“Hairspray,” was a 1988 movie before becoming a successful stage musical realized in 2002, through the hard work and determination of its creators, a book of the musical, and has been remade into a musical movie. There are differences between the film and the stage musical, both in the plot and characters. The creators put a lot of work into making this a successful musical from a successful film, with fourteen years between the different productions.
One difference is that the musical did not have any “Hollywood stars” and the film did. The original film, “written and directed by John Waters” stared Rikki Lake as the main character, teenager Tracy Turnblad, who Marissa Jaret Winokur originated the role in the stage musical. Edna, Tracy’s mother was played by “drag queen,” Divine in the film and Harvey Fierslein in the original musical production. The biggest difference is that it is full of singing, dancing, lots of music, and almost no dialogue. The songs are “original tunes you can actually sing.”
The differences I noticed were in the plots, characters and the relationships between the characters. In the plots, the 1988 movie had Tracy taken to psych word and the musical her, friend, enemy, and mothers were put in jail. Amber had a father in the film and in the musical, he is not a character. In the movie, the big event that got people hurt and Tracey taken was at a fair, in the music it is a march that took place.
Margo Lion decided to make “Hairspray” into a musical when watching the film. In fall 1998, he “began negotiating for the rights.” In the spring of 1999, the negotiations were finally made. He then met with John Waters, the writer. Then they agreed that Waters would not “adapt the material” but would be involved.
The musical has been written in a “book by Mark O’Donnell and Thomas Meehan.” The music was composed by Marc Shaiman. The lyrics were written by Scott Wittman and Marc Shaiman, two men who were famous in the Broadway world.” Hairspray,” the musical “started performances, in a May tryout run in Seattle in June,” 2002 at the “5th Avenue Theatre.” There it was produced by “David Armstrong as Producing Artistic Director and Marilynn Sheldon as Managing Director. Then it opened on Broadway at the Neil Simon Theater on August 15 2002. There it was produced by “Margo Lion, Adam Epstein, The Baruch Viertel Routh Frankel Group, James D. Stern/Douglas L. Meyer, Rick Steiner/Frederick H.Mayerson, SEL & GFO, and New Line Cinema.” The rest of the crew included Director Jack O’Brien, Choreographer Jerry Mitchell, Set Designer David Rockwell, Costume Designer William Ivey Long, Lighting Designer Kenneth Posner, Sound Designer Steve C. Kennedy, Casting Bernard Telsey Casting, Production Supervisor Steven Beckler, Wigs and Hair Designer Paul Huntley, Orchestrations Harold Wheeler, Music Director Lon Hoyt, Arrangements Marc Shaiman, Music Cordinator John Miller, General Management Richard Frankel Productions and Laura Green, Technical Sepervision Tech Production Services, INC, Press Representatives Richard Kornberg and Don Summa, and Associate Producers Rhoda Mayerson, The Aspen Group, Daniel T. Staton.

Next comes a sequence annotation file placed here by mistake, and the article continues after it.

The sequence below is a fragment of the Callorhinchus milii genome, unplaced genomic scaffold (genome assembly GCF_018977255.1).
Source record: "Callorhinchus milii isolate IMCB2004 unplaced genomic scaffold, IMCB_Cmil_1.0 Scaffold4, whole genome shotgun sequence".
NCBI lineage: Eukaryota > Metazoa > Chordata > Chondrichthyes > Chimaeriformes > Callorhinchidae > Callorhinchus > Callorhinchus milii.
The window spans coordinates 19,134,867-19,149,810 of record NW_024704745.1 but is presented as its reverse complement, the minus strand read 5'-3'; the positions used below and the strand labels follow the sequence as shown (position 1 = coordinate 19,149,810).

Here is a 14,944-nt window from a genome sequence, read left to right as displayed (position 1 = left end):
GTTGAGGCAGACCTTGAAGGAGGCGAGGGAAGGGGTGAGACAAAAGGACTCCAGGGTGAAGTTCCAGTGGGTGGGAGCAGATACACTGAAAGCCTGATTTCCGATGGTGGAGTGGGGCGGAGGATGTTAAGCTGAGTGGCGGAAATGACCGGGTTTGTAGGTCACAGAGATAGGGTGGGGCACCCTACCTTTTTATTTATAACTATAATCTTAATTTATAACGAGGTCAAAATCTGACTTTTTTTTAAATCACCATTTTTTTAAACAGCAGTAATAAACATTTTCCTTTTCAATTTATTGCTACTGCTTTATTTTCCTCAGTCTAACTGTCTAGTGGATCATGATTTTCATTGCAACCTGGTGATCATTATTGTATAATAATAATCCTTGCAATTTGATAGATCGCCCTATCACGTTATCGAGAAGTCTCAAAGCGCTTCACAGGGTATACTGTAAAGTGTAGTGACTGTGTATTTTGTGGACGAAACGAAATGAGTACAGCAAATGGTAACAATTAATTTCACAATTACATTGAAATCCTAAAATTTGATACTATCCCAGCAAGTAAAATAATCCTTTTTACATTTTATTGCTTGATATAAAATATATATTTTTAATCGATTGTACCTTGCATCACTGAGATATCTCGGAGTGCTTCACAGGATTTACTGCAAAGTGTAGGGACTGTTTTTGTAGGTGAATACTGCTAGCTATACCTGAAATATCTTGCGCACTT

Audiences were excited as soon as the word got out about the film becoming a musical. To get more people to come to the performances, the marketers had to do some work before the tryout run. They offered free tickets, had a “’hair dresser night.” They spread the news by “word of mouth.” Other ways were giving people “booklet of coupons with tickets, and promo CDs. Last, they got Bloomingdale’s to put up “window displays and sell a line of clothing, plus-sized sportswear, pink and black striped T-shirts and MAC cosmetics based on the musical.” They even had the cast make appearances on television, including at the “Vogue/VH1 Fashion Awards, NBC’s Today Show, and at the Rockefeller Center. The music was sent to radio stations, so people could hear the sons before going to the theatre. A billboard “framed in neon lights” was put up in Times Square. They are spending less money on advertisement and spend most of the money “closer to openings,” due to the “lousy economy and the aftermath of 9/11.” The first audiences were full of people with wigs and hairspray.
The original film and the great stage musical are mainly the same story, but are also completely different. They both take place in Baltimore, Maryland in the 1960’s. Margo Lion did a great job turning this film into a musical. He had help from a great crew. In addition, the musical was so successful because of the market teem and all they did to promote it.
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